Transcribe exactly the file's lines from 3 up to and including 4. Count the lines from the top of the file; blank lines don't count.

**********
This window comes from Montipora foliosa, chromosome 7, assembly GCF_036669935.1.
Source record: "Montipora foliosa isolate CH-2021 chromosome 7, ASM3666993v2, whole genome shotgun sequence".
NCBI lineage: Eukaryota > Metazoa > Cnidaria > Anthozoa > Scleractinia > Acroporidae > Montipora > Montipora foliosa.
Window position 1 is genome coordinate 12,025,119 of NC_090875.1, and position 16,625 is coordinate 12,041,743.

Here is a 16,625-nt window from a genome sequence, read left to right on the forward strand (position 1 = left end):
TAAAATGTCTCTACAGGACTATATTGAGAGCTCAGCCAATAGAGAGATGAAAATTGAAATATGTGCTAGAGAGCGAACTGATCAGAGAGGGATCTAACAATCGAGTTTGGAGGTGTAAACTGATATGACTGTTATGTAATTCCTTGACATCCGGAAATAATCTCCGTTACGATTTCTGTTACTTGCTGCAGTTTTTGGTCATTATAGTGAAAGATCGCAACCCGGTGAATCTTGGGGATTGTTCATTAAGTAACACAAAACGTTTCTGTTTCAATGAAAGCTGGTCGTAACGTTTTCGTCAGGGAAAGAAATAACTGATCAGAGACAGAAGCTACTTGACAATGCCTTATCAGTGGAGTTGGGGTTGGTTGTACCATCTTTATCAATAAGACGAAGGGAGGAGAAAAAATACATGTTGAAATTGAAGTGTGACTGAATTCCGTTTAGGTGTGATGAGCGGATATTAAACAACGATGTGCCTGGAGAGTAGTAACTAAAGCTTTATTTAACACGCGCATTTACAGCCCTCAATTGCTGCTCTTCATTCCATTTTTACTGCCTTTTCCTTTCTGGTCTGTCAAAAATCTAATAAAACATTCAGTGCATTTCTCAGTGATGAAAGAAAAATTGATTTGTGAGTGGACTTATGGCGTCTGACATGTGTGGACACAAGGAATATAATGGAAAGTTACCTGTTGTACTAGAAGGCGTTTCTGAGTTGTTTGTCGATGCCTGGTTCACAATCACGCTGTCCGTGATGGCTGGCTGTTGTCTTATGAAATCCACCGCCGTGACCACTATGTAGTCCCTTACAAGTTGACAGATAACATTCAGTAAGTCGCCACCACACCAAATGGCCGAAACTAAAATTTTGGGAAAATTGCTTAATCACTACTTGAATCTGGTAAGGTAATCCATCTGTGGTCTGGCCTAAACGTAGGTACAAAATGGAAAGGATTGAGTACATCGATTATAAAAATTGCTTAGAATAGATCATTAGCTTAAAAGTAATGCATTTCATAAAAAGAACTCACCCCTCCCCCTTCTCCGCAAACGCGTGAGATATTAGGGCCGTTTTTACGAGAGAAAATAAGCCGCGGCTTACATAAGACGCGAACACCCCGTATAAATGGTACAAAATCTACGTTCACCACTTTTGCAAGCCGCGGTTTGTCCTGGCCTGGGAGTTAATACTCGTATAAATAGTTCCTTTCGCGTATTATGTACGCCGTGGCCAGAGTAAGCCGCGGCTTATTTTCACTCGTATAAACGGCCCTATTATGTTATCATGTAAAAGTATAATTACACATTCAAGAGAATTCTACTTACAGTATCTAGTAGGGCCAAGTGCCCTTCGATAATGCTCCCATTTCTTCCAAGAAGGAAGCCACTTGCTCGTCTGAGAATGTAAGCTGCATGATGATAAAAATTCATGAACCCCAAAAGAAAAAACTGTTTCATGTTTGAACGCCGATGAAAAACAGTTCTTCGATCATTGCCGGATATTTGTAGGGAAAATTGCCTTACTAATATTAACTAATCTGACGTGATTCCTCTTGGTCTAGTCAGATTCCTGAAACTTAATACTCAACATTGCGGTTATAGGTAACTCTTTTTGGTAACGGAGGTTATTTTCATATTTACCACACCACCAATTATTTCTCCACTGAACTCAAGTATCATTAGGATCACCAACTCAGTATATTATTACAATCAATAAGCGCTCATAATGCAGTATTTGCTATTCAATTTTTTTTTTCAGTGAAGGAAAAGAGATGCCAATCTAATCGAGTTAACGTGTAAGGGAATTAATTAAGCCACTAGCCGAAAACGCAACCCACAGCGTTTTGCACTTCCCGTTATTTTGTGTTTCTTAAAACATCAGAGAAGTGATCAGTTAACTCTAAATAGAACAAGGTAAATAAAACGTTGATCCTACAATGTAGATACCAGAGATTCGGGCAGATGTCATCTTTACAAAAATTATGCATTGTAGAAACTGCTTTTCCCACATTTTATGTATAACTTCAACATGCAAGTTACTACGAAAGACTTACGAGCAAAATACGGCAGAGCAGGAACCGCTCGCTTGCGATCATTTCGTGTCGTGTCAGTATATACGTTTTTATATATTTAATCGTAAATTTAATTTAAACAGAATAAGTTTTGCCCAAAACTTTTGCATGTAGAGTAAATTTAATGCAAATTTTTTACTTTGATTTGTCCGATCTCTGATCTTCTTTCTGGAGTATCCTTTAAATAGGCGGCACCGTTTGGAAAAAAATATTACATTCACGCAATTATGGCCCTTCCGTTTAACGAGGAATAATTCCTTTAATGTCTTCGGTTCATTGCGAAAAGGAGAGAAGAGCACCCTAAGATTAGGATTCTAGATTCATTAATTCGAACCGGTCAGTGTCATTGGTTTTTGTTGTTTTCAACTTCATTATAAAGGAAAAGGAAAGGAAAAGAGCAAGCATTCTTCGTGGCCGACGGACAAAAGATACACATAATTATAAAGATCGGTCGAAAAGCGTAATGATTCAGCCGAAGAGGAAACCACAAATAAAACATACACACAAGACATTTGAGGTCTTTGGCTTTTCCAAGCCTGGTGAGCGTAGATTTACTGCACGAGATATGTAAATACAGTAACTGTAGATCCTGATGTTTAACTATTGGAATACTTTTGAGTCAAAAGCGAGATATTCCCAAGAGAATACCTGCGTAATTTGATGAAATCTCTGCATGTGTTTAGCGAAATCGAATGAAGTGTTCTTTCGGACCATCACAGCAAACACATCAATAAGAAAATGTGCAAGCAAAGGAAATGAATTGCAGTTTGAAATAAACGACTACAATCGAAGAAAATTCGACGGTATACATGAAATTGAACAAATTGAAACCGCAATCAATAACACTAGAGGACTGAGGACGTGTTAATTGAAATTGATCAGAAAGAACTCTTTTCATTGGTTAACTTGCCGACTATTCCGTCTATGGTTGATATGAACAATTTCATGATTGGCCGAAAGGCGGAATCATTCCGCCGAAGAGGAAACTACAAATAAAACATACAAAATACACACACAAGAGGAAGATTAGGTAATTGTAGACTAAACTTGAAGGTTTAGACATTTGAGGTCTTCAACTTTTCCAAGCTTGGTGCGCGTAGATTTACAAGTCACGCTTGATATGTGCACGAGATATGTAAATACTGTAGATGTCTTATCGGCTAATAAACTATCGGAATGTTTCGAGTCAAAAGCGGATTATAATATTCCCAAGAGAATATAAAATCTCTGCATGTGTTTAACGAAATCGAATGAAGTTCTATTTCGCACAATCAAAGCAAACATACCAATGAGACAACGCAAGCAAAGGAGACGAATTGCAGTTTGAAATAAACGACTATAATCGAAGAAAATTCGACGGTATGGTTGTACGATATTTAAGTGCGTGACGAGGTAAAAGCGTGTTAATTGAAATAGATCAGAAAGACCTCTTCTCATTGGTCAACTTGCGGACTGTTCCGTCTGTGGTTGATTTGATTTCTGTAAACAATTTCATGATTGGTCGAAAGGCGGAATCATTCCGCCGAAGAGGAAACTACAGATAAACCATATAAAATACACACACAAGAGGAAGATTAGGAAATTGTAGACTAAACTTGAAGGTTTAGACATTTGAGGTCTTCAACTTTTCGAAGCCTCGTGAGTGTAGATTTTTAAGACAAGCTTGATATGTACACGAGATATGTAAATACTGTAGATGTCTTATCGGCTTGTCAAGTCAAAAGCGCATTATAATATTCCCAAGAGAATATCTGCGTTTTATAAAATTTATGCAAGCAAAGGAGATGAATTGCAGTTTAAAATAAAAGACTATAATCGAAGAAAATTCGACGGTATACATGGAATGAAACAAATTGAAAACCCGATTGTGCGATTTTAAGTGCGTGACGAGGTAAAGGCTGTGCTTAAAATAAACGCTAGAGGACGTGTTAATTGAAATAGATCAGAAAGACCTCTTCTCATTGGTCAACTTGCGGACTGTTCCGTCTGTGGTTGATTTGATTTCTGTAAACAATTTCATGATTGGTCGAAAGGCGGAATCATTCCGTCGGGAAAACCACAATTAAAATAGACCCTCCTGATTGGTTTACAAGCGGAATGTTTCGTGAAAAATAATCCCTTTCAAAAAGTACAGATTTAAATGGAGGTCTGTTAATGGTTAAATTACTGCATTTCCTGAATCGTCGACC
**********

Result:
NCBI lineage: Eukaryota > Metazoa > Cnidaria > Anthozoa > Scleractinia > Acroporidae > Montipora > Montipora foliosa.
Window position 1 is genome coordinate 12,025,119 of NC_090875.1, and position 16,625 is coordinate 12,041,743.